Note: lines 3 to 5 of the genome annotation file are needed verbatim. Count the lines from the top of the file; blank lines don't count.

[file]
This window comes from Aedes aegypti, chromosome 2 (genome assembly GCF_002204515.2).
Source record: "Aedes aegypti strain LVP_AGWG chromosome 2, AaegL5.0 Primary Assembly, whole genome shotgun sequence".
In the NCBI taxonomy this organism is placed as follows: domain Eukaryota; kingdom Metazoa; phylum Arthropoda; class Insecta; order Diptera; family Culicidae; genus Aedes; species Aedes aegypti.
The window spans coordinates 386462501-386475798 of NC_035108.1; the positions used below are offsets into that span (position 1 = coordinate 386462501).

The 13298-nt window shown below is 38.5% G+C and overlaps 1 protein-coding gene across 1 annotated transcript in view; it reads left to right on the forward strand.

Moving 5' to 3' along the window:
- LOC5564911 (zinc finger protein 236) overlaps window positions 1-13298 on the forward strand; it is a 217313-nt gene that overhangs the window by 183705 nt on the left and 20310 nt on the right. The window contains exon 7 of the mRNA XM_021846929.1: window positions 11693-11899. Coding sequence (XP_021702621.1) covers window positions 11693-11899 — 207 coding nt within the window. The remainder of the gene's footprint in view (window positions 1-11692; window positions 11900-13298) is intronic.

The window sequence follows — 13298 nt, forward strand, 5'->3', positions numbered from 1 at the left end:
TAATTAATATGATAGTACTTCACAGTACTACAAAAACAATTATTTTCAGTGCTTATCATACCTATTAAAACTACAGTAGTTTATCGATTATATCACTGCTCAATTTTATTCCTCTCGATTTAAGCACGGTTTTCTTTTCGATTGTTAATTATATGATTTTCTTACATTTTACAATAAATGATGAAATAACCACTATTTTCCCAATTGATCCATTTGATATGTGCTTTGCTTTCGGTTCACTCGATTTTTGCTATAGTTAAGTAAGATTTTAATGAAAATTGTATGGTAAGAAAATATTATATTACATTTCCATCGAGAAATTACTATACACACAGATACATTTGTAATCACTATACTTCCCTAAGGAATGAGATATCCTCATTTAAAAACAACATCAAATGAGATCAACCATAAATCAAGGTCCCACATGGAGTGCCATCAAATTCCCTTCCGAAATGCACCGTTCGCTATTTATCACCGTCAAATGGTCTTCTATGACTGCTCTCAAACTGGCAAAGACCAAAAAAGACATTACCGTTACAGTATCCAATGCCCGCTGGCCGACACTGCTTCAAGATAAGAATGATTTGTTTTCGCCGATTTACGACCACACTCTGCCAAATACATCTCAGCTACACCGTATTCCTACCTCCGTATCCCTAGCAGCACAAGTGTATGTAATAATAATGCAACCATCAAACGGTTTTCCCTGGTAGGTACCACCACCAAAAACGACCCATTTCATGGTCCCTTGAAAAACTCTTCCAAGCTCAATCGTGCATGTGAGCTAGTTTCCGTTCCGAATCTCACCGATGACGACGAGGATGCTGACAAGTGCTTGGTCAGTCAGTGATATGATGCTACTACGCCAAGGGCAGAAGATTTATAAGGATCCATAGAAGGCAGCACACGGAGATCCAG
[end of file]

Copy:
In the NCBI taxonomy this organism is placed as follows: domain Eukaryota; kingdom Metazoa; phylum Arthropoda; class Insecta; order Diptera; family Culicidae; genus Aedes; species Aedes aegypti.
The window spans coordinates 386462501-386475798 of NC_035108.1; the positions used below are offsets into that span (position 1 = coordinate 386462501).

The 13298-nt window shown below is 38.5% G+C and overlaps 1 protein-coding gene across 1 annotated transcript in view; it reads left to right on the forward strand.